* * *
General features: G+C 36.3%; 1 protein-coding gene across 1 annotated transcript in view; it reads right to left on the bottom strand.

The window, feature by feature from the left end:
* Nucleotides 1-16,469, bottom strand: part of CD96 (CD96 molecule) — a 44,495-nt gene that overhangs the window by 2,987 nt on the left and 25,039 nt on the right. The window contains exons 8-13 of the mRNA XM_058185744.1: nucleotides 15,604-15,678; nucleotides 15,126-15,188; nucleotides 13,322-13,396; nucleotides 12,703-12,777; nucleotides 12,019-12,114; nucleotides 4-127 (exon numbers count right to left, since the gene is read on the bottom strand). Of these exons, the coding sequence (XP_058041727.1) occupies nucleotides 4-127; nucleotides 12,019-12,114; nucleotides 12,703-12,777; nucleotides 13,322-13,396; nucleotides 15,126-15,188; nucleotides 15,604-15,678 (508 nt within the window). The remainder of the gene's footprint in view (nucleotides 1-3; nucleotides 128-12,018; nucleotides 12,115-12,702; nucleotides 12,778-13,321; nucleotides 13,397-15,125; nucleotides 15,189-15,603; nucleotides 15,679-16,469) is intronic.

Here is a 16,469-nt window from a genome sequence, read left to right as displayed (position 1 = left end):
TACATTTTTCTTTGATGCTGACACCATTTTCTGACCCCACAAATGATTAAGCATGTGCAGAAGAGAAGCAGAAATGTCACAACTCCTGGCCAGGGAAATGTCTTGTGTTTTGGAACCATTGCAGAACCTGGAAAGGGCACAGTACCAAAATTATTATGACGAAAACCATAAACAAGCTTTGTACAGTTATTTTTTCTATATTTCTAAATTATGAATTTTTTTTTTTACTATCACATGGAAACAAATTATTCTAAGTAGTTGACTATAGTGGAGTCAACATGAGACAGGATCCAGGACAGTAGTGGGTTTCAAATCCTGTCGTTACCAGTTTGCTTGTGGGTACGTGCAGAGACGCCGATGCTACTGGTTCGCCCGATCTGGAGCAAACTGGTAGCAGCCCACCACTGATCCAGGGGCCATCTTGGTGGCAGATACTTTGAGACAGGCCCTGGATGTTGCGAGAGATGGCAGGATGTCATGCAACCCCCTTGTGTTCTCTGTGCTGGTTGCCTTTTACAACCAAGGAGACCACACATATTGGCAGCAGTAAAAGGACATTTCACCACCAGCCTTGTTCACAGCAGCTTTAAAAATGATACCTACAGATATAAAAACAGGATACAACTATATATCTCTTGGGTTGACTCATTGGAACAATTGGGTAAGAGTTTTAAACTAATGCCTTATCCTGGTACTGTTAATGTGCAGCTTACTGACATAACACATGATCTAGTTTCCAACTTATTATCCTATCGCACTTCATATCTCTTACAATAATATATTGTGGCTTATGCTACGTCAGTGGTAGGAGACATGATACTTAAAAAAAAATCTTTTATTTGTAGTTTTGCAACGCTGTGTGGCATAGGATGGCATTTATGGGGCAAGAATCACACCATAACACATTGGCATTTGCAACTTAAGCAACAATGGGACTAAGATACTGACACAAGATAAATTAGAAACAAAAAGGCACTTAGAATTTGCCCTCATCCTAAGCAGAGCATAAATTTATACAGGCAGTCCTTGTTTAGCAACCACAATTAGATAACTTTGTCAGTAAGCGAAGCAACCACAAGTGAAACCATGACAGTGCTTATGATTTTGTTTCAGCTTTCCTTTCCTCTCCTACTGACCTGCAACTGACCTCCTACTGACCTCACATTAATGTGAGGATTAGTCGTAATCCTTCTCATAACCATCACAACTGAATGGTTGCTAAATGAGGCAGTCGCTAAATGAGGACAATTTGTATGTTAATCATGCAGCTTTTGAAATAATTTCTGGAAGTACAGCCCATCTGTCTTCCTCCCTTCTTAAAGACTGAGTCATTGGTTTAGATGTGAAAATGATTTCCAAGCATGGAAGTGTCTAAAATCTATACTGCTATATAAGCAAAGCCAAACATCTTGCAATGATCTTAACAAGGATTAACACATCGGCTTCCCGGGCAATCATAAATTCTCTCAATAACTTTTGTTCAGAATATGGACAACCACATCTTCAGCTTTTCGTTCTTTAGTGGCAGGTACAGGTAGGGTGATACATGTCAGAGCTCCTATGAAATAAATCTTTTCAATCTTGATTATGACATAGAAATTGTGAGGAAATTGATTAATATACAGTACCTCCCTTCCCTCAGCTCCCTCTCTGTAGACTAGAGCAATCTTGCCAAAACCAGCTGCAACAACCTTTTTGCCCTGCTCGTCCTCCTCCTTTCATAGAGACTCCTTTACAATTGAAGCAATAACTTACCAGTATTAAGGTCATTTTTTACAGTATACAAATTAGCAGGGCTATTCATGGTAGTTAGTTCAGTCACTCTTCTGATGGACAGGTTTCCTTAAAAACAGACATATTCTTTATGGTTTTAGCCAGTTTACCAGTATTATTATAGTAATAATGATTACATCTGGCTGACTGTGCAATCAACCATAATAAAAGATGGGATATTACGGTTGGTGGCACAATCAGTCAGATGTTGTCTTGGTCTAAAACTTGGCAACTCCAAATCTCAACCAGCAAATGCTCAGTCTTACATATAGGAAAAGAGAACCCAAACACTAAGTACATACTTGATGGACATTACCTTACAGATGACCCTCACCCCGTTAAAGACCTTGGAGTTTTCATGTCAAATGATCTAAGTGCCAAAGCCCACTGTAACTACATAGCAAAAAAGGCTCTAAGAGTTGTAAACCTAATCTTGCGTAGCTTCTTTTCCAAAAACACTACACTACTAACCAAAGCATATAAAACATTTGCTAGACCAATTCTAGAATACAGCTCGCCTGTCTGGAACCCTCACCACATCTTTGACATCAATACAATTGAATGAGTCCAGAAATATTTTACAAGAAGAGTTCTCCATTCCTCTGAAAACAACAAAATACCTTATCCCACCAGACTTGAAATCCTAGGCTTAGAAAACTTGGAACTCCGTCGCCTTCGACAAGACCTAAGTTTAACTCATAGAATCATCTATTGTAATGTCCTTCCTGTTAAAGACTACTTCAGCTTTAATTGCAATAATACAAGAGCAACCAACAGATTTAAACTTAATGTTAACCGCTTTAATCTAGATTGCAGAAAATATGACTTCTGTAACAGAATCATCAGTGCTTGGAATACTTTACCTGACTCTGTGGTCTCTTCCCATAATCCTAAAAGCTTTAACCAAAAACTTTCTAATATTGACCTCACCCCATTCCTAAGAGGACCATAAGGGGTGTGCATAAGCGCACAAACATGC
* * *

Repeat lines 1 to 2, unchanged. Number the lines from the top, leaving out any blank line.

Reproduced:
General features: G+C 36.3%; 1 protein-coding gene across 1 annotated transcript in view; it reads right to left on the bottom strand.

The window, feature by feature from the left end: